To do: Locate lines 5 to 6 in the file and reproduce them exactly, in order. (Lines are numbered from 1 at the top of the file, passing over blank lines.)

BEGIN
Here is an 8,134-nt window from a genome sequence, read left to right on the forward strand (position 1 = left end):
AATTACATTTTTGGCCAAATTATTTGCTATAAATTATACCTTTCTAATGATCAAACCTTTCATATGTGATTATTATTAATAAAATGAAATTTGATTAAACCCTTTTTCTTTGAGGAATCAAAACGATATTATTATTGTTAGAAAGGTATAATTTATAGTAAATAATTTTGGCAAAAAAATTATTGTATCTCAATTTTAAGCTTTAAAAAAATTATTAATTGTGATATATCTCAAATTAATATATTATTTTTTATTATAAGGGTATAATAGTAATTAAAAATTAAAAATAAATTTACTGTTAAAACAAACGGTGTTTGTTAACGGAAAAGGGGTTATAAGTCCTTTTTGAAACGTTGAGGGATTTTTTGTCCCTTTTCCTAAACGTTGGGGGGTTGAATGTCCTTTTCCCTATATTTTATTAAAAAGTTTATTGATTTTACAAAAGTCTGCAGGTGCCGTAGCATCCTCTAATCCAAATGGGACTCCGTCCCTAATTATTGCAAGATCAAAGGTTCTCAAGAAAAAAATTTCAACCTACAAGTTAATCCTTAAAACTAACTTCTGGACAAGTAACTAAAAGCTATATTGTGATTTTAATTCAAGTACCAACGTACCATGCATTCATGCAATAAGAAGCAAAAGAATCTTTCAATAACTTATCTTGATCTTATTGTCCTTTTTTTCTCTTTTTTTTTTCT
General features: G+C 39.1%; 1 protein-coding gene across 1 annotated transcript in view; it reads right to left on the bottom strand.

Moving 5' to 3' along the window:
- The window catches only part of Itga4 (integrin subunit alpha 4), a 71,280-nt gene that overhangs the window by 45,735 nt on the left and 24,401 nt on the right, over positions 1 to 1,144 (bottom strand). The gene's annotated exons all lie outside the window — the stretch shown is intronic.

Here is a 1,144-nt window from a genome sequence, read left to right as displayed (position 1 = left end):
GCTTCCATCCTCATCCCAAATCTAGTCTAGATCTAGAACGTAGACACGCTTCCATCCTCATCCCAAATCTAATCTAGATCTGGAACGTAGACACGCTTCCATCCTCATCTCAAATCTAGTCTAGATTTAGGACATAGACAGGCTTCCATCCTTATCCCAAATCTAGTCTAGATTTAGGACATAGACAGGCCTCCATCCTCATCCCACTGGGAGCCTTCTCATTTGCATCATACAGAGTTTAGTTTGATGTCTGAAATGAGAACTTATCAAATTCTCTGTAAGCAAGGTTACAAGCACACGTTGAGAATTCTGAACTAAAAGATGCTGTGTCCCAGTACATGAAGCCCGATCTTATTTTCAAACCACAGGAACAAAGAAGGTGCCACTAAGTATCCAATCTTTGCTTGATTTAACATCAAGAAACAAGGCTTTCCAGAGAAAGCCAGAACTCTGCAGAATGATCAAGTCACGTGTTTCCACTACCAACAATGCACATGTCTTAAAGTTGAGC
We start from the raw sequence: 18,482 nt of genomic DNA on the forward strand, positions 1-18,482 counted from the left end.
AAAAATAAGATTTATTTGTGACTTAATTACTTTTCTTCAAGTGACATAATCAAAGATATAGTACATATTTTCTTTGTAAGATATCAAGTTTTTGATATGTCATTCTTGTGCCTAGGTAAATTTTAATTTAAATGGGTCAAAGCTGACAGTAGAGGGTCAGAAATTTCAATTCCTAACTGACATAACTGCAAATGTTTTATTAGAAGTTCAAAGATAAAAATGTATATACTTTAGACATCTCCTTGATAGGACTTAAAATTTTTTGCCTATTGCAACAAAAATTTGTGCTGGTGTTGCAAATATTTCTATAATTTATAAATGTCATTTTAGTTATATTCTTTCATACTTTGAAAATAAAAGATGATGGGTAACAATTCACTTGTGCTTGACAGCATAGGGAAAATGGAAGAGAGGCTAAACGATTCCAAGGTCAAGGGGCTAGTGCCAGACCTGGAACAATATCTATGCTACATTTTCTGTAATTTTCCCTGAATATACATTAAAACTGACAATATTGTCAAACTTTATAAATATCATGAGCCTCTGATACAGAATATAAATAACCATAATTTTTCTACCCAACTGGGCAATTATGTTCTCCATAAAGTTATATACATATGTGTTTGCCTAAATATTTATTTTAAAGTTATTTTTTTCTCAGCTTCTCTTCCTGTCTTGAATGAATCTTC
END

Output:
- The window catches only part of Itga4 (integrin subunit alpha 4), a 71,280-nt gene that overhangs the window by 45,735 nt on the left and 24,401 nt on the right, over positions 1 to 1,144 (bottom strand). The gene's annotated exons all lie outside the window — the stretch shown is intronic.

Here is a 1,144-nt window from a genome sequence, read left to right as displayed (position 1 = left end):